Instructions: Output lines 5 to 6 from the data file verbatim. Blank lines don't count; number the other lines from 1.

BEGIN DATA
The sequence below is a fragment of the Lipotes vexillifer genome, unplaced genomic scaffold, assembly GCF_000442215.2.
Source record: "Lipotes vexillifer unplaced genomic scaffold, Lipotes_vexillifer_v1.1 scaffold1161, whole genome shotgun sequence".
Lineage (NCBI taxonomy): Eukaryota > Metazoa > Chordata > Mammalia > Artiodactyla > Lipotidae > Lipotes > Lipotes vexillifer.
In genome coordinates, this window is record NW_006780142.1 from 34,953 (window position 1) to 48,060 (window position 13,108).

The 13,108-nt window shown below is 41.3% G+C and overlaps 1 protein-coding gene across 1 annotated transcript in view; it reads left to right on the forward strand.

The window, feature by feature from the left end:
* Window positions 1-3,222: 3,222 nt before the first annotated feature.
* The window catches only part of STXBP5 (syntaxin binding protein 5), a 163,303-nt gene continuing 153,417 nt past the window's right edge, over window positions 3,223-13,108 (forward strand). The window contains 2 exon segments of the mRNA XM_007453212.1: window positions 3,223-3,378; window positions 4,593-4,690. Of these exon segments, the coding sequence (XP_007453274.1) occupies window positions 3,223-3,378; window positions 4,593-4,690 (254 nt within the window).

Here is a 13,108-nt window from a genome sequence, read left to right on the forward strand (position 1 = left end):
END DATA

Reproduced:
The 13,108-nt window shown below is 41.3% G+C and overlaps 1 protein-coding gene across 1 annotated transcript in view; it reads left to right on the forward strand.

The window, feature by feature from the left end: